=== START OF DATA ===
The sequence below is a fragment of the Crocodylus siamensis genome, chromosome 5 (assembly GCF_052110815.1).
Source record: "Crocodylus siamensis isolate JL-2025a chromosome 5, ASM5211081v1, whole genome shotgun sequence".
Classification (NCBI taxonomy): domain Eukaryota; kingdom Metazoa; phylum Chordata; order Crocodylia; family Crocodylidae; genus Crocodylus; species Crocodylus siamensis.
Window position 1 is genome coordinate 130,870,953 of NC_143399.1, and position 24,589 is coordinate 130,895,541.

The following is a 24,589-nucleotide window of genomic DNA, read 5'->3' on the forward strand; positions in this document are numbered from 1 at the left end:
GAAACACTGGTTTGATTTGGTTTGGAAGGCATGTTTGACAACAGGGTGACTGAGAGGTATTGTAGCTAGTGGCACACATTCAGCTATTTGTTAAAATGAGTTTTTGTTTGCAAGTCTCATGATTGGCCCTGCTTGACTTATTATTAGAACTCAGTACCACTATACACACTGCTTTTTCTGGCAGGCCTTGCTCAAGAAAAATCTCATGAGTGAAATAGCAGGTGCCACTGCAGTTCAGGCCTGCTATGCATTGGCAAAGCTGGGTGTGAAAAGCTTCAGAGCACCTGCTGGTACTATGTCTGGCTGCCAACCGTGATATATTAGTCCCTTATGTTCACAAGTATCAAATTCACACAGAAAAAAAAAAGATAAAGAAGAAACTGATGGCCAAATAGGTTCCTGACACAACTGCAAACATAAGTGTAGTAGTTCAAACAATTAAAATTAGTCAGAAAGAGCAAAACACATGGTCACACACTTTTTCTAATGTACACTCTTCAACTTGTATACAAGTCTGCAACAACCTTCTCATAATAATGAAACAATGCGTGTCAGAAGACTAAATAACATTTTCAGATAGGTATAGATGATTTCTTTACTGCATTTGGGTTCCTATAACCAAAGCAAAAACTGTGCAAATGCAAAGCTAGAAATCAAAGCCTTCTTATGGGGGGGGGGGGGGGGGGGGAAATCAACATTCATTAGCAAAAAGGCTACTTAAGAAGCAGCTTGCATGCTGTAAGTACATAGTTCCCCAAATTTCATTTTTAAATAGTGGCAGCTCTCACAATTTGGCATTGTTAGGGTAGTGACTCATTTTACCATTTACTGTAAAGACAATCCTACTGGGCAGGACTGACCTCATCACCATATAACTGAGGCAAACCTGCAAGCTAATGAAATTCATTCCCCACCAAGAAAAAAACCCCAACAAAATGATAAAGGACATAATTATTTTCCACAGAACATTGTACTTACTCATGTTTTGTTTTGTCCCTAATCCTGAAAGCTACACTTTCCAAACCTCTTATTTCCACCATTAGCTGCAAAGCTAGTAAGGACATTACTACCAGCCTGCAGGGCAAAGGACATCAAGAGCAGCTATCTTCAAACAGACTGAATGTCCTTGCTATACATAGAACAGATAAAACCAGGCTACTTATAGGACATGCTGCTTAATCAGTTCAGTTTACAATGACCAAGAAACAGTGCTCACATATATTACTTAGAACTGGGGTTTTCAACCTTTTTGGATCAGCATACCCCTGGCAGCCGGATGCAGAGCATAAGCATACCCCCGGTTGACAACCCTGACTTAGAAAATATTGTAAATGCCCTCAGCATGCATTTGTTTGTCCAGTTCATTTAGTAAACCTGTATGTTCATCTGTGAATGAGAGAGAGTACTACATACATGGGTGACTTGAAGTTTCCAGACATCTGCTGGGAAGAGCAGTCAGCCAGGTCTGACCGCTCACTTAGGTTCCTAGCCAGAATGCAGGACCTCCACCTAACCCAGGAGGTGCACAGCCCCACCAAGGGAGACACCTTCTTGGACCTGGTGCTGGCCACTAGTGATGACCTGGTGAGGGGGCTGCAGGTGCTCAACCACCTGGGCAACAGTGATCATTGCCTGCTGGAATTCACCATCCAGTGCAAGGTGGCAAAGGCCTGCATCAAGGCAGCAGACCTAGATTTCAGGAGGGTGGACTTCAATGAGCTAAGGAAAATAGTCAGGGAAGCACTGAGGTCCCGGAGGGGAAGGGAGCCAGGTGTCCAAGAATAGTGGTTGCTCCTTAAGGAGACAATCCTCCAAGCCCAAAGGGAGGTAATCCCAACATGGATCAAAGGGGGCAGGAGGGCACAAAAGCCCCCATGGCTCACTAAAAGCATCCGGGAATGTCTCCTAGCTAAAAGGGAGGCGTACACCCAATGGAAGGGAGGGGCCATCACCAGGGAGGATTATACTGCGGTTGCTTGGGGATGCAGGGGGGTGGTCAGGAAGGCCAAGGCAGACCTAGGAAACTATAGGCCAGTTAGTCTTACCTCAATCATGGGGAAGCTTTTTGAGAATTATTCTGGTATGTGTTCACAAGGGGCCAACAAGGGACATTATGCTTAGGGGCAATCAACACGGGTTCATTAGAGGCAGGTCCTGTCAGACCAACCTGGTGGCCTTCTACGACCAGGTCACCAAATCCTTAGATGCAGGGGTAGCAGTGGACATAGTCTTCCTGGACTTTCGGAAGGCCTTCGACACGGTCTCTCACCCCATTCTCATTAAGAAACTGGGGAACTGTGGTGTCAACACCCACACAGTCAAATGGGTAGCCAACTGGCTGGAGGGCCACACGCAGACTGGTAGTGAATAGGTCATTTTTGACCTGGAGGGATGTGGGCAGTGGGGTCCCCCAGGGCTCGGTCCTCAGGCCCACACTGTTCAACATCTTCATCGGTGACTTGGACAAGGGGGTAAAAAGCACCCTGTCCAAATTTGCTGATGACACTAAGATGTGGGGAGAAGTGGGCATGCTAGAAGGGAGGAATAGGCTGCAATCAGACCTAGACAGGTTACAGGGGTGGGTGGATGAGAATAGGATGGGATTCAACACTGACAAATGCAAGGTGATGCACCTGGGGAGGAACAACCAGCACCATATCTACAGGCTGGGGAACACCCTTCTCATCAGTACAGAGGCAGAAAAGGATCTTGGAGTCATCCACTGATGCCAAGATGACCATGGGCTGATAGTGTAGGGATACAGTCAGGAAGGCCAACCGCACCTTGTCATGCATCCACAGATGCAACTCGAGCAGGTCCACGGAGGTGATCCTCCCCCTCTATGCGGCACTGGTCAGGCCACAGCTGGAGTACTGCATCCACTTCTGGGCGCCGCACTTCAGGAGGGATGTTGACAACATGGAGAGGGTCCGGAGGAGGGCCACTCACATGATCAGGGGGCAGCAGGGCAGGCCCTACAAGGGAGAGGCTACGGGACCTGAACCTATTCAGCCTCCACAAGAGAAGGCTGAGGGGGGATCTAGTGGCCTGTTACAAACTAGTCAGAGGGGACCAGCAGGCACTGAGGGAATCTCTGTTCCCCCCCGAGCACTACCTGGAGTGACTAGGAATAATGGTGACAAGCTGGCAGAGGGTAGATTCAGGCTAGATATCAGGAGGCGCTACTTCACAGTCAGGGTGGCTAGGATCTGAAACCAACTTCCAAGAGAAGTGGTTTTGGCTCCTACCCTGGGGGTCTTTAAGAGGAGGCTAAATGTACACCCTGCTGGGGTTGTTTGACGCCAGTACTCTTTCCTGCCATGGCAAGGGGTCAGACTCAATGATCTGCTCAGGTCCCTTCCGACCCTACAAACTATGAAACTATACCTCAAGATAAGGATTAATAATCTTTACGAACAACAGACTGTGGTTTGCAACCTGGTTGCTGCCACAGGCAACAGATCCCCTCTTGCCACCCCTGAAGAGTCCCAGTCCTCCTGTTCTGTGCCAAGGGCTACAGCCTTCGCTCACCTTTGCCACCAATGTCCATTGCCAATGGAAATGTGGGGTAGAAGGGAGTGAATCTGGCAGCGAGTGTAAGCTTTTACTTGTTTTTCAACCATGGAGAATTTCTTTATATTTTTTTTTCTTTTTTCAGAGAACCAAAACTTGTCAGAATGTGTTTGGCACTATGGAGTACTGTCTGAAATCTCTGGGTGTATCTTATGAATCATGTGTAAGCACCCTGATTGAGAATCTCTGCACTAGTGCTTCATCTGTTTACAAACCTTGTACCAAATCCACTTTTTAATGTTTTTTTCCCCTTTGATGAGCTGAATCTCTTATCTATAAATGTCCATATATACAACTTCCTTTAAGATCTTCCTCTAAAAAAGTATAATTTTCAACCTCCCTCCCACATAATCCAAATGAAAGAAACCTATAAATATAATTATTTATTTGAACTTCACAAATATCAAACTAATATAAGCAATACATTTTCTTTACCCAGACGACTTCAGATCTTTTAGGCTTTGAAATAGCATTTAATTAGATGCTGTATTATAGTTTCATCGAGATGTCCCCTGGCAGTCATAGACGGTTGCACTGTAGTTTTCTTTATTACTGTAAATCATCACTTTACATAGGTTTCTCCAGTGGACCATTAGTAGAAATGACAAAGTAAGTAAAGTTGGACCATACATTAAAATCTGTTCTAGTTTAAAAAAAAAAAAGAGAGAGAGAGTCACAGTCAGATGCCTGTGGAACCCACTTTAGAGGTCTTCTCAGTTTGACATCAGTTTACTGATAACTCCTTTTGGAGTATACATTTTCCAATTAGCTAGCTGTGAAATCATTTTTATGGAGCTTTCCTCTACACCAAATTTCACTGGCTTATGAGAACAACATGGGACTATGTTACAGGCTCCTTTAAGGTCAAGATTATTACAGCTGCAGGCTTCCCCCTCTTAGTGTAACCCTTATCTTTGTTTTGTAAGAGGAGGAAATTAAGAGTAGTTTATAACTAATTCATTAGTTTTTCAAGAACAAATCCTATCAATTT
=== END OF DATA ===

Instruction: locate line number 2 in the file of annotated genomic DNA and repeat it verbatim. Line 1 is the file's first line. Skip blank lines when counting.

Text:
Source record: "Crocodylus siamensis isolate JL-2025a chromosome 5, ASM5211081v1, whole genome shotgun sequence".